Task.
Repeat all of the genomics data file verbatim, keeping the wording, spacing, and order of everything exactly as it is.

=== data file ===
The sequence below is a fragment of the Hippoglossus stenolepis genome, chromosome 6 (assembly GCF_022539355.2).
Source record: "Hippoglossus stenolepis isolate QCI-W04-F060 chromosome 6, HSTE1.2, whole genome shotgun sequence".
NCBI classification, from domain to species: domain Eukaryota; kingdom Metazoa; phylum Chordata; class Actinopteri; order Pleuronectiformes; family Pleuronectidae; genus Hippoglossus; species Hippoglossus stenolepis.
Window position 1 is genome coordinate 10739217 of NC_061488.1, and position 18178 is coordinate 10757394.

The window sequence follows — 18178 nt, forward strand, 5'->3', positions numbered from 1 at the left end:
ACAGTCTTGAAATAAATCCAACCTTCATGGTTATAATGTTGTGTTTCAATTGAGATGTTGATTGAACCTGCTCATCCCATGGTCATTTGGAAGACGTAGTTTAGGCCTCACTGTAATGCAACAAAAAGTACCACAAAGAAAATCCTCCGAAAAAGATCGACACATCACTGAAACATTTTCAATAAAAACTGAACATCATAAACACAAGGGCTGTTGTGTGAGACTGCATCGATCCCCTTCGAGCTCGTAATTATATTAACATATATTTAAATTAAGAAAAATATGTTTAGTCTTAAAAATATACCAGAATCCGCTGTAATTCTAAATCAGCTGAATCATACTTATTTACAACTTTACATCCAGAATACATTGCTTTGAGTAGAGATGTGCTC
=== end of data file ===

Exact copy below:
The sequence below is a fragment of the Hippoglossus stenolepis genome, chromosome 6 (assembly GCF_022539355.2).
Source record: "Hippoglossus stenolepis isolate QCI-W04-F060 chromosome 6, HSTE1.2, whole genome shotgun sequence".
NCBI classification, from domain to species: domain Eukaryota; kingdom Metazoa; phylum Chordata; class Actinopteri; order Pleuronectiformes; family Pleuronectidae; genus Hippoglossus; species Hippoglossus stenolepis.
Window position 1 is genome coordinate 10739217 of NC_061488.1, and position 18178 is coordinate 10757394.

The window sequence follows — 18178 nt, forward strand, 5'->3', positions numbered from 1 at the left end:
ACAGTCTTGAAATAAATCCAACCTTCATGGTTATAATGTTGTGTTTCAATTGAGATGTTGATTGAACCTGCTCATCCCATGGTCATTTGGAAGACGTAGTTTAGGCCTCACTGTAATGCAACAAAAAGTACCACAAAGAAAATCCTCCGAAAAAGATCGACACATCACTGAAACATTTTCAATAAAAACTGAACATCATAAACACAAGGGCTGTTGTGTGAGACTGCATCGATCCCCTTCGAGCTCGTAATTATATTAACATATATTTAAATTAAGAAAAATATGTTTAGTCTTAAAAATATACCAGAATCCGCTGTAATTCTAAATCAGCTGAATCATACTTATTTACAACTTTACATCCAGAATACATTGCTTTGAGTAGAGATGTGCTC